Thursday, Sep 27, 2012

Open your door to colour
Stroke-by-stroke tips for painting the exterior of your home

Shown on the front door of this home is CIL’s Midnite Hour grey.

Changing the paint colour of your front door is the simplest way to open your home to a new look, say the experts at CIL Paints.

“Maintaining the exterior of a house is just as important as the interior, if not more important, since the outside is what makes the first and often lasting impression,” says Martin Tustin-Fuchs, marketing manager for CIL.

Adding a punch of colour to the front door will instantly brighten up a house at little cost.

“To choose the right colour for your front entrance,” advises Tustin-Fuchs, “take into account the colours of your roof, brick, siding and landscaping, and the homes around you.”

Then, apply a lighter shade of the front door colour, or a neutral hue, to your window frames, trim, eaves troughs, siding and garage door(s) to complete your exterior makeover. Vinyl siding should only be painted in light colours and never in a colour darker than the original, as this may cause warping, Tustin-Fuchs says.

CIL offers these tips to ensure a fail-proof exterior paint job:

Get ready to prepare: Canadian homes take a beating from harsh winters and the damaging ultraviolet rays of summer, leaving painted surfaces faded, peeling and blistering.

Before painting, clean the area with a phosphate-free cleaning solution, then rinse with a garden hose or pressure washer. Scrape peeling or flaking surfaces with a scraper, putty knife or wire brush. Fill holes, cracks and seams with an acrylic based caulking. If necessary, smooth surfaces using 120-grit sandpaper. Even the highest-quality paint won’t adhere properly if the surface is not well prepared.

Priming is prime step: Priming the exterior of your home is key for several reasons. It seals new or bare surfaces, increases adhesion of the paint and prevents it from blistering, cracking and peeling, improves colour retention and fade resistance, controls growth of new mildew and covers chalky or weathered surfaces. There are paints available today that contain built-in primer, saving DIYers both time and money.

Order on the house: When painting the outside of a house, always follow a plan. Work from the top down, painting fascia boards, gutters and eaves troughs first, then the walls and downspouts. Leave the trim for last.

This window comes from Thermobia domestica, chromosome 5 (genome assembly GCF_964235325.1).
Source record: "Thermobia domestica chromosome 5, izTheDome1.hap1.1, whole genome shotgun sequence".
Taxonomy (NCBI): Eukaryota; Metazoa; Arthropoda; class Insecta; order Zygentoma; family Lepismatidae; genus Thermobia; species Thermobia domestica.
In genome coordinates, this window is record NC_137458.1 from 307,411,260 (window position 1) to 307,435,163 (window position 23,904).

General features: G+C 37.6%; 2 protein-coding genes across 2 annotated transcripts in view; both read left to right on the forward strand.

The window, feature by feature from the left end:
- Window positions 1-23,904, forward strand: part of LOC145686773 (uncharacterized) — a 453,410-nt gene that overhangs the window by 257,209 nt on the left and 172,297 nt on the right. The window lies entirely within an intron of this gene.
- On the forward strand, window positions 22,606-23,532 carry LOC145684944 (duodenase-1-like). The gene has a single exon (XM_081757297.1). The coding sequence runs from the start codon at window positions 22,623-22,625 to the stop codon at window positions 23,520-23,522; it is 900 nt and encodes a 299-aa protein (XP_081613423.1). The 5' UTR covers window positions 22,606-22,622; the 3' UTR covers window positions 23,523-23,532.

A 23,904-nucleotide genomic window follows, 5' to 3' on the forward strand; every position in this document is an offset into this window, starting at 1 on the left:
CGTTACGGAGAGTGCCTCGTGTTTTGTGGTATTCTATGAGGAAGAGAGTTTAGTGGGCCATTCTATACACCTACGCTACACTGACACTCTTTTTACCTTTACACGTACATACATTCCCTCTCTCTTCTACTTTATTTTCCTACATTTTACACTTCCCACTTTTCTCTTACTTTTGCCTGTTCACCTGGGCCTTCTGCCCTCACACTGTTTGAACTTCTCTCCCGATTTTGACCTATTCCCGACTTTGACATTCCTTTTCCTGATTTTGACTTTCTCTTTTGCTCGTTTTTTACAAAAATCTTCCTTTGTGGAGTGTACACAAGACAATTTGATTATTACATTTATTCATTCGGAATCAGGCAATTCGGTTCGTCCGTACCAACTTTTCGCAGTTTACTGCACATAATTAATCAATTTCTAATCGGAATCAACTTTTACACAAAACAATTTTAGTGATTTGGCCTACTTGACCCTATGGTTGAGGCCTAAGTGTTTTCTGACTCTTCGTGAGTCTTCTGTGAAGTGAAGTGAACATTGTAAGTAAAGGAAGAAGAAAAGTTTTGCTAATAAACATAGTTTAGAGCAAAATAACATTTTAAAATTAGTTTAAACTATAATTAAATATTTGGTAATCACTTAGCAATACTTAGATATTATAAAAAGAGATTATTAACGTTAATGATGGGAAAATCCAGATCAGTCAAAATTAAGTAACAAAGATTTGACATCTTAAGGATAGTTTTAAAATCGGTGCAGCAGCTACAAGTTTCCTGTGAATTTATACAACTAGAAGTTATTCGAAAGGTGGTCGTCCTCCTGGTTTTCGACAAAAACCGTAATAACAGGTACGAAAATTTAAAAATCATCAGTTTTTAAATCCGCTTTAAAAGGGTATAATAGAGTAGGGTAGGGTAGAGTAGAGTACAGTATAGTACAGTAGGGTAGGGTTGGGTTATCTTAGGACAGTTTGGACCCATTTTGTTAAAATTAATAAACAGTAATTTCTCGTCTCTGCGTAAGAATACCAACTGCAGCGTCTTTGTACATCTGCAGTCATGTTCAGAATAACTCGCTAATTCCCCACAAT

If painting boards or siding, focus on one or two boards at a time, going from one end to the other – rather than working in sections – to avoid overlapping. Use a good-quality wide brush (instead of a roller) that is slightly narrower than the board itself. Using a brush speeds up a paint project, does a better job of filling seams and cracks for maximum protection and produces better-looking results.

When painting doors, start with the doorjambs and casing, then paint the panels and cross-boards, starting at the top on the inside corner and working your way down. Finish with the outer vertical boards, leaving the door open to dry. For best results with doors, wait a full day between coats to allow for proper hardening.

Curb the number of coats: The notion of “more is better” may be true in certain circumstances, but not when it comes to painting. There’s a limit to the number of coats of paint that a surface can support. As paint ages and thickens over time, it loses its flexibility and ability to expand and contract, causing premature cracking or flaking. For long-lasting results, apply a maximum of two even coats of paint to achieve the desired colour appearance and surface protection.

Weather makes a difference: The ideal environment for exterior painting is one that is shady and dry for 24 hours before and after application. Temperatures for painting should range from 10 to 32 C, with the ideal temperature being between 15 and 25 C. An ideal painting day would have low or moderate humidity, little or no wind, and no fog, drizzle, rain or dew present. Begin painting on the side of your house that remains in the shade the longest, since painting in direct sunlight can cause dry blisters and lap marks.

“Following these basic guidelines, and applying a fresh coat of paint every five years or so, will help protect a home from the elements and ensure your exterior maintains its curb appeal and value,” says Tustin-Fuchs.

Courtesy of CIL Paints.

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